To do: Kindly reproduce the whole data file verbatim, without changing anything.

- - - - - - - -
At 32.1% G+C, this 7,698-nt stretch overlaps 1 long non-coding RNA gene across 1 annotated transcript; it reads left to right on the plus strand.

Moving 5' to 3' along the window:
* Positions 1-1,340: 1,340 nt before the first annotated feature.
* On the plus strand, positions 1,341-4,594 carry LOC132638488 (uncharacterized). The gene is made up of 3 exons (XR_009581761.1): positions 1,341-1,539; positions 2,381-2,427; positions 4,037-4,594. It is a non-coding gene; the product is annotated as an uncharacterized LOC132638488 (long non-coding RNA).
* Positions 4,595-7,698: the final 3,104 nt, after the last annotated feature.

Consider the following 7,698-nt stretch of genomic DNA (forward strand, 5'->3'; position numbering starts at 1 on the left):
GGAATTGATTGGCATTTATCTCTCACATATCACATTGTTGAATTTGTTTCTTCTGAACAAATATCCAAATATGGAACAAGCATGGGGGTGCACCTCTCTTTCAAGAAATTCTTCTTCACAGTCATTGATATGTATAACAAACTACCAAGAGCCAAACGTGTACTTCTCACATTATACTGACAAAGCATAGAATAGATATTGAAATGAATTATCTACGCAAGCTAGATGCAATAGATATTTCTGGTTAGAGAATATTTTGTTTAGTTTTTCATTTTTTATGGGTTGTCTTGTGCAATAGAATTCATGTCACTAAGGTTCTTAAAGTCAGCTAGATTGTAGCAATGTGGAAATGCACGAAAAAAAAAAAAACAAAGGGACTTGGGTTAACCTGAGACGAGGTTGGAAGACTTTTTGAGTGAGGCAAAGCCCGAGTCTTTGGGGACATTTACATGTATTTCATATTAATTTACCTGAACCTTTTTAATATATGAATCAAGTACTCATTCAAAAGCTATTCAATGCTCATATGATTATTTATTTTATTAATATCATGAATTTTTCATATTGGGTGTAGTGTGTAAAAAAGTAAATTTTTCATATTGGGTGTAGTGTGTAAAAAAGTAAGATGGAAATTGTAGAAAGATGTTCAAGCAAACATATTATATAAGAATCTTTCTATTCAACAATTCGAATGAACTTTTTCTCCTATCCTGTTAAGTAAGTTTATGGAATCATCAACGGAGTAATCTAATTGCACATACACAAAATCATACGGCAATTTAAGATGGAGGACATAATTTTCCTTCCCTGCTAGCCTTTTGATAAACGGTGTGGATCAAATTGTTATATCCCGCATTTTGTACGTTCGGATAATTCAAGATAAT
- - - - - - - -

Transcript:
At 32.1% G+C, this 7,698-nt stretch overlaps 1 long non-coding RNA gene across 1 annotated transcript; it reads left to right on the plus strand.

Moving 5' to 3' along the window:
* Positions 1-1,340: 1,340 nt before the first annotated feature.
* On the plus strand, positions 1,341-4,594 carry LOC132638488 (uncharacterized). The gene is made up of 3 exons (XR_009581761.1): positions 1,341-1,539; positions 2,381-2,427; positions 4,037-4,594. It is a non-coding gene; the product is annotated as an uncharacterized LOC132638488 (long non-coding RNA).
* Positions 4,595-7,698: the final 3,104 nt, after the last annotated feature.

Consider the following 7,698-nt stretch of genomic DNA (forward strand, 5'->3'; position numbering starts at 1 on the left):
GGAATTGATTGGCATTTATCTCTCACATATCACATTGTTGAATTTGTTTCTTCTGAACAAATATCCAAATATGGAACAAGCATGGGGGTGCACCTCTCTTTCAAGAAATTCTTCTTCACAGTCATTGATATGTATAACAAACTACCAAGAGCCAAACGTGTACTTCTCACATTATACTGACAAAGCATAGAATAGATATTGAAATGAATTATCTACGCAAGCTAGATGCAATAGATATTTCTGGTTAGAGAATATTTTGTTTAGTTTTTCATTTTTTATGGGTTGTCTTGTGCAATAGAATTCATGTCACTAAGGTTCTTAAAGTCAGCTAGATTGTAGCAATGTGGAAATGCACGAAAAAAAAAAAAACAAAGGGACTTGGGTTAACCTGAGACGAGGTTGGAAGACTTTTTGAGTGAGGCAAAGCCCGAGTCTTTGGGGACATTTACATGTATTTCATATTAATTTACCTGAACCTTTTTAATATATGAATCAAGTACTCATTCAAAAGCTATTCAATGCTCATATGATTATTTATTTTATTAATATCATGAATTTTTCATATTGGGTGTAGTGTGTAAAAAAGTAAATTTTTCATATTGGGTGTAGTGTGTAAAAAAGTAAGATGGAAATTGTAGAAAGATGTTCAAGCAAACATATTATATAAGAATCTTTCTATTCAACAATTCGAATGAACTTTTTCTCCTATCCTGTTAAGTAAGTTTATGGAATCATCAACGGAGTAATCTAATTGCACATACACAAAATCATACGGCAATTTAAGATGGAGGACATAATTTTCCTTCCCTGCTAGCCTTTTGATAAACGGTGTGGATCAAATTGTTATATCCCGCATTTTGTACGTTCGGATAATTCAAGATAAT